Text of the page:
This item from yesterday is going to get more and more ink as Slumdog Millionaire received more and more awards.
Their roles in Slumdog Millionaire have won them international acclaim and seen them rub shoulders with the film’s glamorous stars and its British director.
But the reality of life for Rubina Ali and Azharuddin Ismail is far closer to that of the characters they play in the story of love, violent crime and extreme poverty in India.
The child actors’ parents have accused the hit film’s producers of exploiting and underpaying the eight-year-olds, disclosing that both face uncertain futures in one of Mumbai’s most squalid slums.
Rubina was paid £500 for a year’s work ($710) while Azharuddin received £1,700 ($2414), according to the children's parents.
However a spokesman for the film’s American distributors, Fox Searchlight, disputed this saying the fees were more than three times the average annual salary an adult in their neighbourhood would receive. They would not disclose the actual sum.
Both children were found places in a local school and receive £20 a month for books and food. However, they continue to live in grinding poverty and their families say they have received no details of the trust funds set up in their names. Their parents said that they had hoped the film would be their ticket out of the slums, and that its success had made them realise how little their children had been paid.
The optics of a movie poised to make a $100 million dollars and two of the stars living in poverty is really bad. It is not the responsibility of the producers to end poverty for the lives of these kids and their families, but compared to how actors are paid in the United States, this is kind of outrageous. And the reason for that is that actors have aggressive, activist unions in this country to prevent this from happening. If a film is showing globally, the pay scales for everyone in the film probably ought to be standardized, as well. And this is an example of, as Dylan Matthews says, the importance of global unions.
Perhaps it's too much to ask for studios to use the same day rates when filming overseas as they do when filming domestically, but they should at the very least be obligated to let foreign actors collectively bargain. India's a special case, in that Bollywood actors already have a union from which foreign production teams can hire. Other countries with smaller film industries might not have enough actors to form a strong bargaining unit. What is to prevent an actor in, say, Laos from being exploited?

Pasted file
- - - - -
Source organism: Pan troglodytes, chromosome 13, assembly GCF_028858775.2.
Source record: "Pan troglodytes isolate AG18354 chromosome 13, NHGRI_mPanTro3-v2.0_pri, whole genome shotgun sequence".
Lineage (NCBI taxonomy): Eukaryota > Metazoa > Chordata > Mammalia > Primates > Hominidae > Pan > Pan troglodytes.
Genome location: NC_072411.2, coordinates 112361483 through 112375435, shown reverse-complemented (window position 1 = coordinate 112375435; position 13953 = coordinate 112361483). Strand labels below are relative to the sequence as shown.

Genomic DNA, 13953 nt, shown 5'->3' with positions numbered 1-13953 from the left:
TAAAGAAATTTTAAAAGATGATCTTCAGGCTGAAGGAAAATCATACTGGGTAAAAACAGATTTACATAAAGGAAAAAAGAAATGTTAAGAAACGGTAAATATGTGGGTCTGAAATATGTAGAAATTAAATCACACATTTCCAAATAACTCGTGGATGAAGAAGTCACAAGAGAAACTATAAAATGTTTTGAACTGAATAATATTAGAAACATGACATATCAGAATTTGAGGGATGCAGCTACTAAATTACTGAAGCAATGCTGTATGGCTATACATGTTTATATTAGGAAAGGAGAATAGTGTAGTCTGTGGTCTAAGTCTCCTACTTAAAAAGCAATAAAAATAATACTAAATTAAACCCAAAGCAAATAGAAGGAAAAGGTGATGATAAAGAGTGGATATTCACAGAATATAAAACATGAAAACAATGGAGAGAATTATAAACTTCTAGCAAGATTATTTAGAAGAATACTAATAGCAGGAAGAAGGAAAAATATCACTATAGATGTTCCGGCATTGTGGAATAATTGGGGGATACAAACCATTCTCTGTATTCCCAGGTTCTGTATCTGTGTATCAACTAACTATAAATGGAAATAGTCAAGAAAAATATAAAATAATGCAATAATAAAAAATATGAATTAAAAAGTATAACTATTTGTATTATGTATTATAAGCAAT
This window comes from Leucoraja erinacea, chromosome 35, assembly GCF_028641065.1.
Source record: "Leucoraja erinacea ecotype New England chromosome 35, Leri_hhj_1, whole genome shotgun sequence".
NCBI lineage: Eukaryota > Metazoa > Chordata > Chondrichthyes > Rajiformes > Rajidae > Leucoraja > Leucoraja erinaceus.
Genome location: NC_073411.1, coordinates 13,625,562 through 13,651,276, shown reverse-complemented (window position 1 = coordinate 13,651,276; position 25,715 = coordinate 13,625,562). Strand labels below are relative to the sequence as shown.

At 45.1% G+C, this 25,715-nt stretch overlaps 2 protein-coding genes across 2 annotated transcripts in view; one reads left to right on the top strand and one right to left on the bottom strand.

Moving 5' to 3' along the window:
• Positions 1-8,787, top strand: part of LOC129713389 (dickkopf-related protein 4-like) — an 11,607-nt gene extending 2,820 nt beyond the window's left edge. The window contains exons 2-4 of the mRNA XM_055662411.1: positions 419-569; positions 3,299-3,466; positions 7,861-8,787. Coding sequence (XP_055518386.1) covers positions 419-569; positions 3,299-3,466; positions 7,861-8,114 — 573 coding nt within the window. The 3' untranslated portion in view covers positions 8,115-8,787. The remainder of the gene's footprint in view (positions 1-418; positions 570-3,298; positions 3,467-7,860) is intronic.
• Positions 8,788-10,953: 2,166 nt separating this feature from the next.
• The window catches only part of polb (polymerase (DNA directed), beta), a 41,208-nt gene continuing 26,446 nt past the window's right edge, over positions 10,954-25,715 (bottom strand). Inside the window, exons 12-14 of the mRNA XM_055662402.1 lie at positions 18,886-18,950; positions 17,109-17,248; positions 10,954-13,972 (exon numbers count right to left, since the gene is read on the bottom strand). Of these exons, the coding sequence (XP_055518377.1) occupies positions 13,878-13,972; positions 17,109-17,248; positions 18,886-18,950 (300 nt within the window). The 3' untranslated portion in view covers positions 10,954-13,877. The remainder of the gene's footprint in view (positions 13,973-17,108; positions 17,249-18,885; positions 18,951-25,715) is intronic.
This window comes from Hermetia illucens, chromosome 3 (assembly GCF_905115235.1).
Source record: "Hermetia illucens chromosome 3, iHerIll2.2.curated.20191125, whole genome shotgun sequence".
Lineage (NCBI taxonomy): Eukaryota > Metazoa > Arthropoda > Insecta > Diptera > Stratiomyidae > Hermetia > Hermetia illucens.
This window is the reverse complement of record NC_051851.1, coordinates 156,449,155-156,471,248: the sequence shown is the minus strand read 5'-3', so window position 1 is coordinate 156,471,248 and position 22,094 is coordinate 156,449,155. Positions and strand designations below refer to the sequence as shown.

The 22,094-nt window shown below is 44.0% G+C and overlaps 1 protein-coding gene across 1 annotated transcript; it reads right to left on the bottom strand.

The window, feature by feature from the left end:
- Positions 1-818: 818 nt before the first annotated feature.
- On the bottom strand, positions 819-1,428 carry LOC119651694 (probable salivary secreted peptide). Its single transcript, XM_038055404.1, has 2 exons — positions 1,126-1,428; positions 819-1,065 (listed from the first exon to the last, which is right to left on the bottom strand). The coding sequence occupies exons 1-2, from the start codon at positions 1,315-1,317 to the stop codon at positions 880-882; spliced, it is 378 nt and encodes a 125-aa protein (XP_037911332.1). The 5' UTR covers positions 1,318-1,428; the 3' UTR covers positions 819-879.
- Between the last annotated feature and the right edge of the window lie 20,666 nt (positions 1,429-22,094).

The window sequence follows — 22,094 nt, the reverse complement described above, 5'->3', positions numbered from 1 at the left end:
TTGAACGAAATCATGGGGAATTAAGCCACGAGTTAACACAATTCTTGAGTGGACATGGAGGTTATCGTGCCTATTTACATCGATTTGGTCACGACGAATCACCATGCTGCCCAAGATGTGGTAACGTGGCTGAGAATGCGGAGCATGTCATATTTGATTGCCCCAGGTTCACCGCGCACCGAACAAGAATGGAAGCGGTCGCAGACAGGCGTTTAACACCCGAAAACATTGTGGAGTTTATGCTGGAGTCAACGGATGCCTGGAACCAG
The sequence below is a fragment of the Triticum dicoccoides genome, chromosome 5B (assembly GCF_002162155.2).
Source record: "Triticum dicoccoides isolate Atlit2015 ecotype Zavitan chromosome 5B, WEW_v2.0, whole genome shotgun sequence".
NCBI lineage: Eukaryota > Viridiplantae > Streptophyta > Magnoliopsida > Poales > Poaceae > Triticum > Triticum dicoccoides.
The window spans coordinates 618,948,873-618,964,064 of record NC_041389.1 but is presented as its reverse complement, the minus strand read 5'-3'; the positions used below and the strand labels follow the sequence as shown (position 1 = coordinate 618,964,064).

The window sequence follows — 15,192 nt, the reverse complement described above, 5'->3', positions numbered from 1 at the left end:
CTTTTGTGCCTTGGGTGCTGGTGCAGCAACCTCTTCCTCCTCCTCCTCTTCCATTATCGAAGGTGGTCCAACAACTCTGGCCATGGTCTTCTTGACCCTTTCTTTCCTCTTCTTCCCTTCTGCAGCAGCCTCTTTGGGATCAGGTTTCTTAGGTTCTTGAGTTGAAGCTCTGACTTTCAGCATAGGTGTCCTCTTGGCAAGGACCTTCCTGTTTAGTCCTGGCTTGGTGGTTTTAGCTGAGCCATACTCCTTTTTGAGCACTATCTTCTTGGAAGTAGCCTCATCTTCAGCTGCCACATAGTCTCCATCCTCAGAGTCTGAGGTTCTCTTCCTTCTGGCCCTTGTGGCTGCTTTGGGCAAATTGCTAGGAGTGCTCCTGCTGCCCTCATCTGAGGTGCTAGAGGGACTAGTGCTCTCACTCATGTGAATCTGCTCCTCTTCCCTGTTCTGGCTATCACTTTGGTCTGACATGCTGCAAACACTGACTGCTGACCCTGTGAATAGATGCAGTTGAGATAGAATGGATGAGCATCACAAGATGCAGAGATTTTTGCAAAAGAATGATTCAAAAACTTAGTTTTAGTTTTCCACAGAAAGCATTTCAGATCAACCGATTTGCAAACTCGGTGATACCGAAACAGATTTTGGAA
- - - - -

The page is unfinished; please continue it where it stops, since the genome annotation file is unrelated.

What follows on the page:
This is why we've got to get functioning global unions organized. We have federations, yes, but you don't see ITUC negotiating contracts with multinational corporations. Those kinds of negotiations need to happen if we're to avoid loopholes like this. As long as national unions are striking separate deals, and corporations are operating without much concern for borders, labor just won't be able to keep up. If, on the other hand, SAG and FWICE etc. joined into a Global Actors' Union which could then negotiate a global contract with Warners Bros, Sony, and the like, the studios won't be able to skirt off to the third world when they don't want to pay actors at union rates.
Film companies are constantly seeking out tax breaks and cost controls (not on their expansive marketing budgets, but on the raw costs), which is why we have runaway production. A level playing field would eliminate the possibility for them to race to the bottom. Union membership in the United States is finally back on the rise after a long period of decline. But in this interdependent, globalized world, the biggest disincentive to outsourcing would be global unions.
...while I'm on the union topic, a word about the rift between SEIU and UHW in California, which has led to UHW breaking away and trying to form their own union. I have friends on both sides of this rift, so I'm in no position to take anyone's side. Ultimately, I find these intra-union debates to be somewhat healthy and grounding for the labor movement. They are a model of what can happen in a bottom-up democratized setting. It's not always clean, but I'd rather it be messy, honestly. The other thing is that unions have un-affiliated and re-affiliated countless times historically. The Change to Win/AFL-CIO split was supposed to be groundbreaking and unprecedented, and now four years later they're talking about reuniting. There are real issues at stake here, but with the continuum of disunity and reunification, I'd just as well stay out of something so dynamic it'll probably change within a matter of months.
And this won't hurt the Employee Free Choice Act at all. That's stupid - there's such a thing as common ground.